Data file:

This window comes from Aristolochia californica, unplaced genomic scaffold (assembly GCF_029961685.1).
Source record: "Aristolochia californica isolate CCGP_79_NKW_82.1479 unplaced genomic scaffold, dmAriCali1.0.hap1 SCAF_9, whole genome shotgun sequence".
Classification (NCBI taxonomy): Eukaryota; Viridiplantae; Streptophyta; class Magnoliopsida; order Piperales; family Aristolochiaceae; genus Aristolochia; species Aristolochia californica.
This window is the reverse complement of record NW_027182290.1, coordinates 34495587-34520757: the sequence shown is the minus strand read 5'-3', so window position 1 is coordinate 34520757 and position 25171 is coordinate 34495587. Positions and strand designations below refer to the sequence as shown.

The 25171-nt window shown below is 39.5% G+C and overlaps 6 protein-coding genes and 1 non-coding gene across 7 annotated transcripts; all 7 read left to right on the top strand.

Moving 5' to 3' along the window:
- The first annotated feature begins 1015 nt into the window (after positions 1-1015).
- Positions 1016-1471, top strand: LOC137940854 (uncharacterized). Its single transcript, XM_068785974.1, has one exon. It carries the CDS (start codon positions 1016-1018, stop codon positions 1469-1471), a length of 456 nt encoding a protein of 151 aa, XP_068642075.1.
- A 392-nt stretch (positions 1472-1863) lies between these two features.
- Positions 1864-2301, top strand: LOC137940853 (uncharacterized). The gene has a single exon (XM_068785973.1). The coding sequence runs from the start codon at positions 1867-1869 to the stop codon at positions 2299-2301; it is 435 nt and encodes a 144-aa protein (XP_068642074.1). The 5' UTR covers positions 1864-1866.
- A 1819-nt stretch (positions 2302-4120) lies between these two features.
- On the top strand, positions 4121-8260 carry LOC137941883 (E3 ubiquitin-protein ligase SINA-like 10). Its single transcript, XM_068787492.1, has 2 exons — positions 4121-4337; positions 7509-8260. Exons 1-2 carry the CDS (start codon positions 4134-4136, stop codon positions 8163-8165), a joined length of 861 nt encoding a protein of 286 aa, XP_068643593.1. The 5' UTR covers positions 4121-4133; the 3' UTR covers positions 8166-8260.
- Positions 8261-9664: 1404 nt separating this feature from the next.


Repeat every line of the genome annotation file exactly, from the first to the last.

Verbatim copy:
This window comes from Aristolochia californica, unplaced genomic scaffold (assembly GCF_029961685.1).
Source record: "Aristolochia californica isolate CCGP_79_NKW_82.1479 unplaced genomic scaffold, dmAriCali1.0.hap1 SCAF_9, whole genome shotgun sequence".
Classification (NCBI taxonomy): Eukaryota; Viridiplantae; Streptophyta; class Magnoliopsida; order Piperales; family Aristolochiaceae; genus Aristolochia; species Aristolochia californica.
This window is the reverse complement of record NW_027182290.1, coordinates 34495587-34520757: the sequence shown is the minus strand read 5'-3', so window position 1 is coordinate 34520757 and position 25171 is coordinate 34495587. Positions and strand designations below refer to the sequence as shown.

The 25171-nt window shown below is 39.5% G+C and overlaps 6 protein-coding genes and 1 non-coding gene across 7 annotated transcripts; all 7 read left to right on the top strand.

Moving 5' to 3' along the window:
- The first annotated feature begins 1015 nt into the window (after positions 1-1015).
- Positions 1016-1471, top strand: LOC137940854 (uncharacterized). Its single transcript, XM_068785974.1, has one exon. It carries the CDS (start codon positions 1016-1018, stop codon positions 1469-1471), a length of 456 nt encoding a protein of 151 aa, XP_068642075.1.
- A 392-nt stretch (positions 1472-1863) lies between these two features.
- Positions 1864-2301, top strand: LOC137940853 (uncharacterized). The gene has a single exon (XM_068785973.1). The coding sequence runs from the start codon at positions 1867-1869 to the stop codon at positions 2299-2301; it is 435 nt and encodes a 144-aa protein (XP_068642074.1). The 5' UTR covers positions 1864-1866.
- A 1819-nt stretch (positions 2302-4120) lies between these two features.
- On the top strand, positions 4121-8260 carry LOC137941883 (E3 ubiquitin-protein ligase SINA-like 10). Its single transcript, XM_068787492.1, has 2 exons — positions 4121-4337; positions 7509-8260. Exons 1-2 carry the CDS (start codon positions 4134-4136, stop codon positions 8163-8165), a joined length of 861 nt encoding a protein of 286 aa, XP_068643593.1. The 5' UTR covers positions 4121-4133; the 3' UTR covers positions 8166-8260.
- Positions 8261-9664: 1404 nt separating this feature from the next.